We really don't get excited enough about vow renewals. But really, they're kind of on another level, aren't they? Not only have you found your soulmate and married them, but that marriage has lasted, and you are celebrating that achievement with a recommitment. Really, is there anything better?
Here are seven of our favourite love poems that speak to the depth, nuance, and reality of building a loving, successful marriage. It's not all about those hot, bright, explosive moments of love—a long marriage is a slow burn. And so it should be: flames are hot but fleeting; it's the coals that will keep you warm the longest.
I'd Marry You Again by Carla Flamm
Do you know how much I love you
How much you mean to me
I can't imagine my life without you
My world would be empty
It seems like only yesterday
I first looked in your eyes
But the years have passed so quickly
Much to my surprise
The life we've made together
Our children and our home
The memories we have to cherish
How much our love has grown
Through the good times and the bad
You've been right by my side
You've made me smile,
made me laugh
And wiped my tears when I have cried
You are my husband,
and my best friend
If I had the chance to do it over
I'd marry you again.
Habitation by Margaret Atwood
Marriage is not
a house, or even a tent
it is before that, and colder:
the edge of the forest, the edge
of the desert
the unpainted stairs
at the back, where we squat
outdoors, eating popcorn
where painfully and with wonder
at having survived
we are learning to make fire
A Moment of Happiness by Rumi
A moment of happiness,
you and I sitting on the verandah,
apparently two, but one in soul, you and I.
We feel the flowing water of life here,
you and I, with the garden’s beauty
and the birds singing.
The stars will be watching us,
and we will show them
what it is to be a thin crescent moon.
You and I unselfed, will be together,
indifferent to idle speculation, you and I.
The parrots of heaven will be cracking sugar
as we laugh together, you and I.
In one form upon this earth,
and in another form in a timeless sweet land.
The Earth Turned to Bring Us Closer by Eugenio Montejo
The earth turned to bring us closer,
it spun on itself and within us,
and finally joined us together in this dream
as written in the Symposium.
Nights passed by, snowfalls and solstices;
time passed in minutes and millennia.
An ox cart that was on its way to Nineveh
arrived in Nebraska.
A rooster was singing some distance from the world,
in one of the thousand pre-lives of our fathers.
The earth was spinning with its music carrying us on board;
it didn’t stop turning a single moment
as if so much love, so much that’s miraculous
was only an Adagio written long ago
in the Symposium’s score.
I’ll Be There For You by Louise Cuddon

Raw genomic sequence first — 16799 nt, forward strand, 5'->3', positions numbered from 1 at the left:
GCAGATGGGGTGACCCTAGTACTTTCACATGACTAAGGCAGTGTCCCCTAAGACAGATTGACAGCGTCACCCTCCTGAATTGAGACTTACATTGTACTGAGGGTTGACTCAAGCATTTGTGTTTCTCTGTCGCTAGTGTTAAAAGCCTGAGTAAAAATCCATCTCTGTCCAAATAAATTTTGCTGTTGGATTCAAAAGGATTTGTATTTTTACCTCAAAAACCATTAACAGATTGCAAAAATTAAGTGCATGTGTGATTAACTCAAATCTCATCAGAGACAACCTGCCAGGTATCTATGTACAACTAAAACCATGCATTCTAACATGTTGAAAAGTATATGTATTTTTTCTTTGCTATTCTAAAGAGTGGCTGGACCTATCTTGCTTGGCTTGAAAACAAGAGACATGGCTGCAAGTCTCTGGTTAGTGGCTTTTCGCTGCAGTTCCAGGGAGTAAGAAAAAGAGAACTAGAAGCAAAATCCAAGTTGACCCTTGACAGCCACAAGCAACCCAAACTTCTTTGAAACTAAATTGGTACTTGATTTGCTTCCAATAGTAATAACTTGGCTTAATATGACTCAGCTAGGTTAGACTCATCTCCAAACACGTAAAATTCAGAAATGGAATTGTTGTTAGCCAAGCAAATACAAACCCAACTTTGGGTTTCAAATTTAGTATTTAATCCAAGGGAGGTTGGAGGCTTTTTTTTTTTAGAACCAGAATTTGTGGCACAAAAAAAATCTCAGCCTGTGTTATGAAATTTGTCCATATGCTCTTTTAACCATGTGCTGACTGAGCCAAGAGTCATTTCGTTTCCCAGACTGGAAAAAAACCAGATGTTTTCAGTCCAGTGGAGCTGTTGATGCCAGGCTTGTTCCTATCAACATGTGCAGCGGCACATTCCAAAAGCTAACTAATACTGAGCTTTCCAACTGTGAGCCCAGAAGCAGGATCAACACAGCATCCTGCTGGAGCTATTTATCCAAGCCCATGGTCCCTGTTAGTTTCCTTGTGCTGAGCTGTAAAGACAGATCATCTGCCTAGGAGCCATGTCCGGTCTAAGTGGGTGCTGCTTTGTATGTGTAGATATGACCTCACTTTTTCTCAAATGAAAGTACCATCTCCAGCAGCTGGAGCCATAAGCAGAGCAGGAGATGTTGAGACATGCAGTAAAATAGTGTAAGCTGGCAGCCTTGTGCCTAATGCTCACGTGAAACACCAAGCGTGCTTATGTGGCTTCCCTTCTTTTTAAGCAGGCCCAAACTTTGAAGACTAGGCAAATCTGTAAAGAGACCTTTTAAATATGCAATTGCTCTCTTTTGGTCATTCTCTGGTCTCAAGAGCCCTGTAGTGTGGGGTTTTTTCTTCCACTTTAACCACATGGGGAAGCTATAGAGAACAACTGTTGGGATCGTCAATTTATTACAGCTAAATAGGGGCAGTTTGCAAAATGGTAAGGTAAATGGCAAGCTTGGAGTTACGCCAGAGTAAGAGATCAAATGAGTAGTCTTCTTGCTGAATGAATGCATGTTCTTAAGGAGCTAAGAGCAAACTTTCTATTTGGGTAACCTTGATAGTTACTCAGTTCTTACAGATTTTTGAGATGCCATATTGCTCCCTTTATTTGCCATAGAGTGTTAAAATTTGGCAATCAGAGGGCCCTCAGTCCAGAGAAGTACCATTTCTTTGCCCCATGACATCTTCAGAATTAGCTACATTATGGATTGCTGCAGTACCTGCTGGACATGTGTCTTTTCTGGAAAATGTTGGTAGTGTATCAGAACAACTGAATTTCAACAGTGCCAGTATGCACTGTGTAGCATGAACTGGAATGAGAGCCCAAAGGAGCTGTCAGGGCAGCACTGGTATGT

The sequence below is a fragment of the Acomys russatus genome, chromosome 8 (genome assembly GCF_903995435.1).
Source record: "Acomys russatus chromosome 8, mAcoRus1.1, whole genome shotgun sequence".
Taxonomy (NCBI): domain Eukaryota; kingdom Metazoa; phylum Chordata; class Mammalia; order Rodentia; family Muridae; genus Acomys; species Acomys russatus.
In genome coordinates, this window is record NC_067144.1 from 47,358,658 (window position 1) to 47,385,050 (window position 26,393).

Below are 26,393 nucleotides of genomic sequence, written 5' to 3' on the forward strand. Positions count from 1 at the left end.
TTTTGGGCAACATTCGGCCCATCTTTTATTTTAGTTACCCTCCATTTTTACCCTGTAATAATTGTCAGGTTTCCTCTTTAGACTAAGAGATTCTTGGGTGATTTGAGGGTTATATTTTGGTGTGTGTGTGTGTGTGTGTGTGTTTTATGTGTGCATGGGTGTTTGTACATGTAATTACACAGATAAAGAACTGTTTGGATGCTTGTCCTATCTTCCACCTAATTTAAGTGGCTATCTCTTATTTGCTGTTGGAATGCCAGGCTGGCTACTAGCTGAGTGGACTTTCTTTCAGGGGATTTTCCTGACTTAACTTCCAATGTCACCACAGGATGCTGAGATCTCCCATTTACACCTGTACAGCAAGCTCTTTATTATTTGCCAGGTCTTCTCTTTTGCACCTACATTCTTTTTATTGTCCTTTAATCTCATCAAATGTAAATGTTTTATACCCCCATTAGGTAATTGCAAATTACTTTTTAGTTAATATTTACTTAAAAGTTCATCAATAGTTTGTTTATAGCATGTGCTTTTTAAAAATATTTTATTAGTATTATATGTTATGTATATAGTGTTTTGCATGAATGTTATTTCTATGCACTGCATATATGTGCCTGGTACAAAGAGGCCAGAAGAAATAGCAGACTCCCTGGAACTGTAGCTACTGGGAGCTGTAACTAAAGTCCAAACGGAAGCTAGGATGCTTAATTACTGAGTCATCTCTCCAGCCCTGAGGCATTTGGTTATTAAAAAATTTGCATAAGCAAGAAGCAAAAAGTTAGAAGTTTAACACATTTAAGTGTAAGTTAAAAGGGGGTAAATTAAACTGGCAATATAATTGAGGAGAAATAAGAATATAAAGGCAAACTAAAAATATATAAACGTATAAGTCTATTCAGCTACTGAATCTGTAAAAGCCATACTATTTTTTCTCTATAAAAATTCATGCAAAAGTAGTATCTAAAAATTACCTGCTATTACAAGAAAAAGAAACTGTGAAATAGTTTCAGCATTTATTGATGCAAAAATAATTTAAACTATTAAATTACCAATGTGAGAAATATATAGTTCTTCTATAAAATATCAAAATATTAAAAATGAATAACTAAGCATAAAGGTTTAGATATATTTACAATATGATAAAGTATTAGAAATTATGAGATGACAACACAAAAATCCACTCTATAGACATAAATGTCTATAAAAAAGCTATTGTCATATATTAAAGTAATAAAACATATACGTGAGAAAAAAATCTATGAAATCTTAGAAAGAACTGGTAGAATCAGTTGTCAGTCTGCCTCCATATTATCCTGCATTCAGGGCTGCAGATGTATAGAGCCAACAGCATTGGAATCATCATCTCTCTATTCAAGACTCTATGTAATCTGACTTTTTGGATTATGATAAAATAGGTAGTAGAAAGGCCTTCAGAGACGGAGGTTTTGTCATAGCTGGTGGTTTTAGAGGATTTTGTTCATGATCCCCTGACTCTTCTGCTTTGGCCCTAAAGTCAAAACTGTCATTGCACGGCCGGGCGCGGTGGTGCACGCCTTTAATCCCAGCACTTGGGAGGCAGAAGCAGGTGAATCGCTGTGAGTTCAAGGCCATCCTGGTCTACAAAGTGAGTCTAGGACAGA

I’ll be there my darling, through thick and through thin
When your mind’s in a mess and your head’s in a spin
When your plane’s been delayed, and you’ve missed the last train.
When life is just threatening to drive you insane
When your thrilling whodunit has lost its last page
When somebody tells you, you’re looking your age
When your coffee’s too cool, and your wine is too warm
When the forecast said “Fine”, but you’re out in a storm
When your quick break hotel, turns into a slum
And your holiday photos show only your thumb
When you park for five minutes in a resident’s bay
And return to discover you’ve been towed away
When the jeans that you bought in hope or in haste
Just stick on your hips and don’t reach round your waist
When the food you most like brings you out in red rashes
When as soon as you boot up the bloody thing crashes
So my darling, my sweetheart, my dear…
When you break a rule, when you act the fool
When you’ve got the flu, when you’re in a stew
When you’re last in the queue, don’t feel blue ’cause
I’m telling you, I’ll be there.
Sonnet 17 by Pablo Neruda
I do not love you as if you were salt-rose, or topaz,
or the arrow of carnations the fire shoots off.
I love you as certain dark things are to be loved,
in secret, between the shadow and the soul.
I love you as the plant that never blooms
but carries in itself the light of hidden flowers;
thanks to your love a certain solid fragrance,
risen from the earth, lives darkly in my body.
I love you without knowing how, or when, or from where.
I love you straightforwardly, without complexities or pride;
so I love you because I know no other way
than this: where I does not exist, nor you,
so close that your hand on my chest is my hand,
so close that your eyes close as I fall asleep.
Love is a Temporary Madness by Louis de Bernières
Love is a temporary madness,
it erupts like volcanoes and then subsides.
And when it subsides you have to make a decision.
You have to work out whether your roots have so entwined together
that it is inconceivable that you should ever part.
Because this is what love is.
Love is not breathlessness,
it is not excitement,
it is not the promulgation of eternal passion.
That is just being “in love” which any fool can do.
Love itself is what is left over when being in love has burned away,
and this is both an art and a fortunate accident.
Those that truly love, have roots that grow towards each other underground,
and when all the pretty blossom have fallen from their branches,
they find that they are one tree and not two.
What poems are you using at your wedding? Tell us in the comments below!